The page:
Furthermore, general management of patients presenting with classic TB symptoms appears to be weak. Kweza et al estimated that primary healthcare clinics, which are mostly run by qualified nurses, miss 62.9%–78.5% of patients with TB seeking healthcare for TB-related symptoms.23 Similarly, Claassens et al reported that only 8% of individuals presenting for TB-related symptoms were screened for TB and only 3% of individuals presenting with TB-related symptoms but seeking healthcare for alternative reasons were screened at two primary healthcare facilities in Cape Town.24 Chihota et al found that only 22% of individuals with TB-related symptoms were requested to provide a sputum sample for TB testing.25
A recent simulated patient study from South African primary health clinics in two provinces showed that only 43% of interactions resulted in simulated patients receiving a TB sputum test and being offered an HIV test. TB sputum tests were conducted routinely (84%) while HIV tests were offered less frequently (47%).26 The 11 country-patient pathways analysis shows that nearly one-third of South Africans seek initial care outside the public system. Private providers are less likely to order a sputum test and patients accessing private care experience longer diagnostic delays.6 27–31 The findings of these studies reveal the magnitude of missed opportunities in the patient cascade of care that may be fuelling disease transmission.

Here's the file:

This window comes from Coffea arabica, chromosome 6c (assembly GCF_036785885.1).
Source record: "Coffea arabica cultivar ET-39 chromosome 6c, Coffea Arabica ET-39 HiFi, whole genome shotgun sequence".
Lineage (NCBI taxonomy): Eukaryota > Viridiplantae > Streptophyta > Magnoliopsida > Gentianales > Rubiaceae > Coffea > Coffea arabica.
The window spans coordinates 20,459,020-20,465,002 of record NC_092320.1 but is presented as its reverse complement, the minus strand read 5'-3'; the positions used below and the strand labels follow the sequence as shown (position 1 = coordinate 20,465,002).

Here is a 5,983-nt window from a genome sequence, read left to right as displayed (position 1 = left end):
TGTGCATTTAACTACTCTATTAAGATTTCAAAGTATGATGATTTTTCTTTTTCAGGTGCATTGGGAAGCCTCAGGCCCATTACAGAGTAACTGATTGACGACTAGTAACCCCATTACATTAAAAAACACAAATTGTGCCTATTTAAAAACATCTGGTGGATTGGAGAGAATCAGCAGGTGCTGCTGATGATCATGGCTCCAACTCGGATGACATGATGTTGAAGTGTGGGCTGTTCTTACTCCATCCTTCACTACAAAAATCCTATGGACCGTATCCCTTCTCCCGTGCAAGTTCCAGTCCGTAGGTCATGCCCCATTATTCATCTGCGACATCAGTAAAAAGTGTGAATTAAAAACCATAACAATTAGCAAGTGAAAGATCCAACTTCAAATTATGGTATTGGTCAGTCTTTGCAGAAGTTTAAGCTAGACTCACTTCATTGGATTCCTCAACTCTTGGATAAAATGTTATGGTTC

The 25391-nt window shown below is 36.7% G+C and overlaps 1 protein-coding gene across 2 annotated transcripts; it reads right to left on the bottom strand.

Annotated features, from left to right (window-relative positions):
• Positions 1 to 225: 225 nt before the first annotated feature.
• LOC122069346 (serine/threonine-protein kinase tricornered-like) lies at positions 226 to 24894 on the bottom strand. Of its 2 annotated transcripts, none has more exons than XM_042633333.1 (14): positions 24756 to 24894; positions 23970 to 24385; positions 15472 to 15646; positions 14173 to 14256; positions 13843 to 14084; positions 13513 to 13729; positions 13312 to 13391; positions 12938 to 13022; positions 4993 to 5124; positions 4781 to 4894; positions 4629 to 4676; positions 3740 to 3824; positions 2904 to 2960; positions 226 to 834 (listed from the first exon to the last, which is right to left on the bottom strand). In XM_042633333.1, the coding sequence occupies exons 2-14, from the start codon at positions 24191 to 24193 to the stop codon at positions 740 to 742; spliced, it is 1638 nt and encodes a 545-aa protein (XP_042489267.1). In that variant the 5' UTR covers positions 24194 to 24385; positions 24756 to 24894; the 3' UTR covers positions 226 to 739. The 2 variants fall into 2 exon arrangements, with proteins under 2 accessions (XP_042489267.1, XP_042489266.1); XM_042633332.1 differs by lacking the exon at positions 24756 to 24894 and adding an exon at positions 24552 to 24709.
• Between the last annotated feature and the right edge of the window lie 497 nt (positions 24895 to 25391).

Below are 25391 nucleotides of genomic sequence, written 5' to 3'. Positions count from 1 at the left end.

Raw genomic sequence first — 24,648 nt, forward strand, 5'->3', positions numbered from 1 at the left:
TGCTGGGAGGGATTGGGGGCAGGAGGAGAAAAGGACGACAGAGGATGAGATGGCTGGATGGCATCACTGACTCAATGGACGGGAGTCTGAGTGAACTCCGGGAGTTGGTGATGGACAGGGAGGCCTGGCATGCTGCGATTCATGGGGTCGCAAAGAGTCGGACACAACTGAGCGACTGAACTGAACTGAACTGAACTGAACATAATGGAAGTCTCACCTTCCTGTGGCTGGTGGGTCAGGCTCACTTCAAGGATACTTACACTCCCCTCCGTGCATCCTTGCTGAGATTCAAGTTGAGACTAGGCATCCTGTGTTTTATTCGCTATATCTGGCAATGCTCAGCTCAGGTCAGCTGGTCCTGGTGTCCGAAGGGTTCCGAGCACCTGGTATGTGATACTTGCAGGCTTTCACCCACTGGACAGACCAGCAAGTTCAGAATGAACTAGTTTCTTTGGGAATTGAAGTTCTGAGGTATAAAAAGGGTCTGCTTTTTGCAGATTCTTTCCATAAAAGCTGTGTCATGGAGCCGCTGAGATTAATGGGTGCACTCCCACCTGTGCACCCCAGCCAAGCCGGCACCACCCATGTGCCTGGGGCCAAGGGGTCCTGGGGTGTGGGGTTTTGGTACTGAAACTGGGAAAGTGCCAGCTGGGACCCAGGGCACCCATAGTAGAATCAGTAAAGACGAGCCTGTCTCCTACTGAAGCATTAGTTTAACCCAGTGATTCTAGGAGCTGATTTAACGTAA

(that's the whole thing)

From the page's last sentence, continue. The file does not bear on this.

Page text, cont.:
Common themes from India and South Africa
The cascade of care analysis in both India and South Africa shows that a quarter of cases that reached government diagnostic centres were not diagnosed, or successfully diagnosed and lost to follow-up prior to TB treatment initiation.11 18 Using a transmission model, a recent study in South Africa found that active case finding and loss to pretreatment follow-up were the two most effective interventions with the potential to effect a considerable impact on the TB burden. However, given the current structure of the healthcare system, reducing pretreatment loss to follow-up was predicted to be more easily achievable than active case finding,32 due to funding and human resource constraints.33 Furthermore, data from a recent study have indicated that current approaches to active case finding have yielded limited impact, failing to produce the expected results. In fact, the Zambia-South Africa TB and AIDS Reduction (ZAMSTAR) study conducted in Zambia and South Africa found that expanded active case finding had no impact on either population level or paediatric TB incidence.34